Swiss American

In the NYT Book Review on Sunday, a review (by Rebecca Stott) of Christoph Irmscher’s Louis Agassiz. Agassiz, a difficult character, was a distinguished scientist — and the first notable Swiss American (in the narrow sense) that I was aware of as a child. (My Swiss grandfather enthusiastically praised the achievements of Swiss Americans, and Agassiz was for him the beginning of Swiss American history.)

The beginning of Stott’s review, with a Stanford hook:

During the California earthquake of 1906, the marble statue of Louis Agassiz toppled off the second story of Stanford University’s zoology building and plunged headfirst into the ground. The great scientist, with his head buried in concrete, his upturned body sticking up into air, became an iconic image of the earthquake. Agassiz is often remembered as a fallen man, Christoph Irmscher tells us. His rejection of Darwinian evolution and his conviction that America belonged to the whites only are an embarrassment to science.

The famous photo:

Caption in Wikipedia:

During the 1906 San Francisco earthquake, a statue of Agassiz fell from its niche on the front of the Stanford University zoology building. Stanford President David Starr Jordan later wrote, “Somebody – Dr. Angell, perhaps – remarked that ‘Agassiz was great in the abstract but not in the concrete.’ “

(The old Zoology Building is now Building 420, Jordan Hall, housing Psychology, among other things; Linguistics is in Building 460, next door.)

Agassiz is hard to like, despite my grandfather’s enthusiasm. But, Stott writes,

irreconcilable contradictions make for interesting biographies. And Irmscher doesn’t allow the “undelightful” aspects to disappear in the service of myth making. Instead, he draws out the complexities of his subject and helps us to see them as part of the fabric of 19th-century science. There’s no airbrushing in “Louis Agassiz: Creator of American Science.”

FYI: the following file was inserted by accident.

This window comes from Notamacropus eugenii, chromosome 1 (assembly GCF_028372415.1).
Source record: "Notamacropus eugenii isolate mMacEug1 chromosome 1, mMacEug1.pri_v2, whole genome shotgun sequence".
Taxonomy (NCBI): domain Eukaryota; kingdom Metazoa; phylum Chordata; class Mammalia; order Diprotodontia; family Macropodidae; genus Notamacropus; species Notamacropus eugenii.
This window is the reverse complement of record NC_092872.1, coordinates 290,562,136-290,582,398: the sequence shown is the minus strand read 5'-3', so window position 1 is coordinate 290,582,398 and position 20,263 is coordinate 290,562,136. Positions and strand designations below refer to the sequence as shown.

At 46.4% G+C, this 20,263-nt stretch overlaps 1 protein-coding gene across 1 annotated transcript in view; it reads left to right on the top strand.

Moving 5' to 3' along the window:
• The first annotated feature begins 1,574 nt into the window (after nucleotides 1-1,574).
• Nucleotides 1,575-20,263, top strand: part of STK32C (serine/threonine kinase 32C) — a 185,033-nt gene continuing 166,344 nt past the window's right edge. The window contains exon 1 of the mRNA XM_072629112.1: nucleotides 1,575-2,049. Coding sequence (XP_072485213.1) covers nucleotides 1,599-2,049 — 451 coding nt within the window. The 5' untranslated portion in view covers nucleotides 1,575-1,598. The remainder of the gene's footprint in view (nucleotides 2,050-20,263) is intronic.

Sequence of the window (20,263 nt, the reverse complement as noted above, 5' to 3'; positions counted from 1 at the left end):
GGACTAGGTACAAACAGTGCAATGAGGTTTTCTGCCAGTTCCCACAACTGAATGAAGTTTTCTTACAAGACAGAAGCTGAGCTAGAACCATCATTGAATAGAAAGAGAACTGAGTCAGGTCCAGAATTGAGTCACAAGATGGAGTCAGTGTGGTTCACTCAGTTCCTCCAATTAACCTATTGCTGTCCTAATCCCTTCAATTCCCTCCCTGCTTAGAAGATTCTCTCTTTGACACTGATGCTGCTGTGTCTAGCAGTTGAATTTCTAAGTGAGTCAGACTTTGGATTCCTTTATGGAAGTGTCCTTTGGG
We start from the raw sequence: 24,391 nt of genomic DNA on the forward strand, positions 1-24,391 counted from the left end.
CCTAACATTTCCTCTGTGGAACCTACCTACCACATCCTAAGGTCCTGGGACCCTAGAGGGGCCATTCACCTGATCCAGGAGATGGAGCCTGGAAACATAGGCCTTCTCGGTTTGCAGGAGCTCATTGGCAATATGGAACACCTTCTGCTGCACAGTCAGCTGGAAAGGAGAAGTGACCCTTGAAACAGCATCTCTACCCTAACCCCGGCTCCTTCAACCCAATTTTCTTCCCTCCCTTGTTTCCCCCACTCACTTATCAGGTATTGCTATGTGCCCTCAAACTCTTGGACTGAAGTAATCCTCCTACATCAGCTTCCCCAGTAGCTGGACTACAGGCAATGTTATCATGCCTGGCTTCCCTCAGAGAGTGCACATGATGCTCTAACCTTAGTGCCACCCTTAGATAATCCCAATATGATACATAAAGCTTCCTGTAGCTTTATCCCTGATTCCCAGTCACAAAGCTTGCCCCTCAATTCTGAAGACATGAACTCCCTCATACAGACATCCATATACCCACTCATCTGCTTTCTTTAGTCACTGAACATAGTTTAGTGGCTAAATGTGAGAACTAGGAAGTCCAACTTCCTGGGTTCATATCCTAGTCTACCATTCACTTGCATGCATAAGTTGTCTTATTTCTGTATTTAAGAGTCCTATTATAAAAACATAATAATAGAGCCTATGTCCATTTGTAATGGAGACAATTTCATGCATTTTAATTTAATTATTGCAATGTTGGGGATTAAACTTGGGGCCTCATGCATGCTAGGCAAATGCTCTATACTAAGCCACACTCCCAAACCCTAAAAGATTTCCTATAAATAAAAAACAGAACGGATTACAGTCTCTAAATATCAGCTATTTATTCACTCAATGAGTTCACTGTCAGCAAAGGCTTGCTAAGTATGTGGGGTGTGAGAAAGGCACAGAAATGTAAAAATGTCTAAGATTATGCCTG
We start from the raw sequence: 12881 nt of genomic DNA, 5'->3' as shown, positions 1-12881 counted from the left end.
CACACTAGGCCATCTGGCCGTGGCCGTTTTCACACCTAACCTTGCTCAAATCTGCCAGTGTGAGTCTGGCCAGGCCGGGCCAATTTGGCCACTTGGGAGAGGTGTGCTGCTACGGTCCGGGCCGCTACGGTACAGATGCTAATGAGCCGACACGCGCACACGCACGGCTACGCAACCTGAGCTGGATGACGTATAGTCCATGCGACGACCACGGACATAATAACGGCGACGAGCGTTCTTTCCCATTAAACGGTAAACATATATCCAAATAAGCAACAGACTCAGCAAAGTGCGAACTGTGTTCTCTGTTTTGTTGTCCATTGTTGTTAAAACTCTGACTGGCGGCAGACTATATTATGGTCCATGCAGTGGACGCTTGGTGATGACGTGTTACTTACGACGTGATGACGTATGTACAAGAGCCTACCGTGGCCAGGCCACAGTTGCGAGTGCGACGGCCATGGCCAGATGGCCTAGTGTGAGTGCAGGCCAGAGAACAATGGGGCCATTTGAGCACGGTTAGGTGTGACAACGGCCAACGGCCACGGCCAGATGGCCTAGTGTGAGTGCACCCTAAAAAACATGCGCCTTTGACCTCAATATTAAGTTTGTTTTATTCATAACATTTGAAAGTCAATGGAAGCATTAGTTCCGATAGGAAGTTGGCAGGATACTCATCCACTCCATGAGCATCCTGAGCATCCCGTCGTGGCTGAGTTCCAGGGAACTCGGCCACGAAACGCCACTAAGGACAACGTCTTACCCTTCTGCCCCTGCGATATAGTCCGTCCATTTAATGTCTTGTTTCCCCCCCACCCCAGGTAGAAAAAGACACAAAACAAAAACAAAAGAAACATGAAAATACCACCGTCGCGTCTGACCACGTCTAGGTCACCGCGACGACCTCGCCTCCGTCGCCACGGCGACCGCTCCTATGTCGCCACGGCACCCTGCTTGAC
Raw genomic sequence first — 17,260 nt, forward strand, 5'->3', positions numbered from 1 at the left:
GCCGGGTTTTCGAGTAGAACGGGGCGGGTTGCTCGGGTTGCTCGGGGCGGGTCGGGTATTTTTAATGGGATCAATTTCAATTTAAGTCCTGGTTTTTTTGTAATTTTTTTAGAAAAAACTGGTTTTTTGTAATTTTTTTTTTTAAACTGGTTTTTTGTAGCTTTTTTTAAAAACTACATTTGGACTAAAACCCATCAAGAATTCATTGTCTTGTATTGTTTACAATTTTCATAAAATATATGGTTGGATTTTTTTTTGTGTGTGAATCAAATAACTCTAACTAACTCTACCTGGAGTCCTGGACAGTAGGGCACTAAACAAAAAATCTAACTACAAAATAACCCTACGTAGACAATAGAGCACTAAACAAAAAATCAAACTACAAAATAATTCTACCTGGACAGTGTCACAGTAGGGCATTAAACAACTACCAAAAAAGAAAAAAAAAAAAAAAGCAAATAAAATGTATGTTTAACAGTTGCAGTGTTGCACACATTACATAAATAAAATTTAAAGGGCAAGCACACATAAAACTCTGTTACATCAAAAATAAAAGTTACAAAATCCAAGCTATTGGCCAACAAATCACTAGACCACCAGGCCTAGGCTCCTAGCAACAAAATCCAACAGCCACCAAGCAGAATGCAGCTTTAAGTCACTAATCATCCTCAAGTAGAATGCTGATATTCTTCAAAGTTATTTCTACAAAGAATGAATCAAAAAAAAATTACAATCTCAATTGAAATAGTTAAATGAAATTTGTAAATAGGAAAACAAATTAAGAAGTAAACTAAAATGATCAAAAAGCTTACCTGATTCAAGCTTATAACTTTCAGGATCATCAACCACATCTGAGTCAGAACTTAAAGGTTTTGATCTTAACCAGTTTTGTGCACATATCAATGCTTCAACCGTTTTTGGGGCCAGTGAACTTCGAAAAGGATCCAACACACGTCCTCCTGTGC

there is no arguing with the claim that Agassiz, a Swiss immigrant, was pivotal to the making of American science. He was “one of the first,” Irmscher writes, “to establish science as a collective enterprise.” He was extraordinarily prolific and influential in many fields, including paleontology, zoology, geology and glaciology. He pioneered field research and was among the first to propose that the Earth had endured an ice age. A charismatic teacher whose students in natural history went on to become the teachers and scientists of the next generation, he was also an obsessive collector, enlisting the American public in a vast campaign to send him natural history specimens so he could build a remarkable museum of comparative anatomy [the Museum of Comparative Zoology at Harvard, which he founded in 1859 and directed until his death; Harvard and its surroundings are packed with things named after him].

So Agassiz was Swiss American in the narrow sense; he emigrated from Neuchâtel (in Francophone Switzerland) to Boston and took American citizenship.

Wikipedia has, I suppose inevitably, an entry on Swiss Americans:

This is a list of notable Swiss Americans, including both original immigrants who obtained American citizenship and their American descendants.